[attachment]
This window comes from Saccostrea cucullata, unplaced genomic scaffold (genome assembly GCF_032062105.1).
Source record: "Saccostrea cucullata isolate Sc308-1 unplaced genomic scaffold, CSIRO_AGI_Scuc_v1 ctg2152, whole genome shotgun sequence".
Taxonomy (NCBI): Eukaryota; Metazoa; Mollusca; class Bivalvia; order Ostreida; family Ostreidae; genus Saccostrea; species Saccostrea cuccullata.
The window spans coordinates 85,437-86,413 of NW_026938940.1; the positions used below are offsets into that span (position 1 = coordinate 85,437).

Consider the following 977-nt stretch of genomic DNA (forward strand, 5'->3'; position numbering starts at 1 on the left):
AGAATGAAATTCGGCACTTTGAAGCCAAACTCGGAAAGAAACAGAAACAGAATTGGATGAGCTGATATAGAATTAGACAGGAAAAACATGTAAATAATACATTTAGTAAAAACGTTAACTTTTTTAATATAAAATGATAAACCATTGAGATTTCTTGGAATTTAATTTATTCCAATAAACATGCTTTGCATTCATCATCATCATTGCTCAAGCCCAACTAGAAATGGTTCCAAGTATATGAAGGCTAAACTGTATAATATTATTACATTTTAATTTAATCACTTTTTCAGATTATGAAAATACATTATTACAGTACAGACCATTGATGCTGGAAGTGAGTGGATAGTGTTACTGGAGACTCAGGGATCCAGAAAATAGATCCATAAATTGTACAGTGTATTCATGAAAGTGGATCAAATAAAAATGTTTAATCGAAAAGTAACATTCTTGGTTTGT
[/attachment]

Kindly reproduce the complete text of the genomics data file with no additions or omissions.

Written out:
This window comes from Saccostrea cucullata, unplaced genomic scaffold (genome assembly GCF_032062105.1).
Source record: "Saccostrea cucullata isolate Sc308-1 unplaced genomic scaffold, CSIRO_AGI_Scuc_v1 ctg2152, whole genome shotgun sequence".
Taxonomy (NCBI): Eukaryota; Metazoa; Mollusca; class Bivalvia; order Ostreida; family Ostreidae; genus Saccostrea; species Saccostrea cuccullata.
The window spans coordinates 85,437-86,413 of NW_026938940.1; the positions used below are offsets into that span (position 1 = coordinate 85,437).

Consider the following 977-nt stretch of genomic DNA (forward strand, 5'->3'; position numbering starts at 1 on the left):
AGAATGAAATTCGGCACTTTGAAGCCAAACTCGGAAAGAAACAGAAACAGAATTGGATGAGCTGATATAGAATTAGACAGGAAAAACATGTAAATAATACATTTAGTAAAAACGTTAACTTTTTTAATATAAAATGATAAACCATTGAGATTTCTTGGAATTTAATTTATTCCAATAAACATGCTTTGCATTCATCATCATCATTGCTCAAGCCCAACTAGAAATGGTTCCAAGTATATGAAGGCTAAACTGTATAATATTATTACATTTTAATTTAATCACTTTTTCAGATTATGAAAATACATTATTACAGTACAGACCATTGATGCTGGAAGTGAGTGGATAGTGTTACTGGAGACTCAGGGATCCAGAAAATAGATCCATAAATTGTACAGTGTATTCATGAAAGTGGATCAAATAAAAATGTTTAATCGAAAAGTAACATTCTTGGTTTGT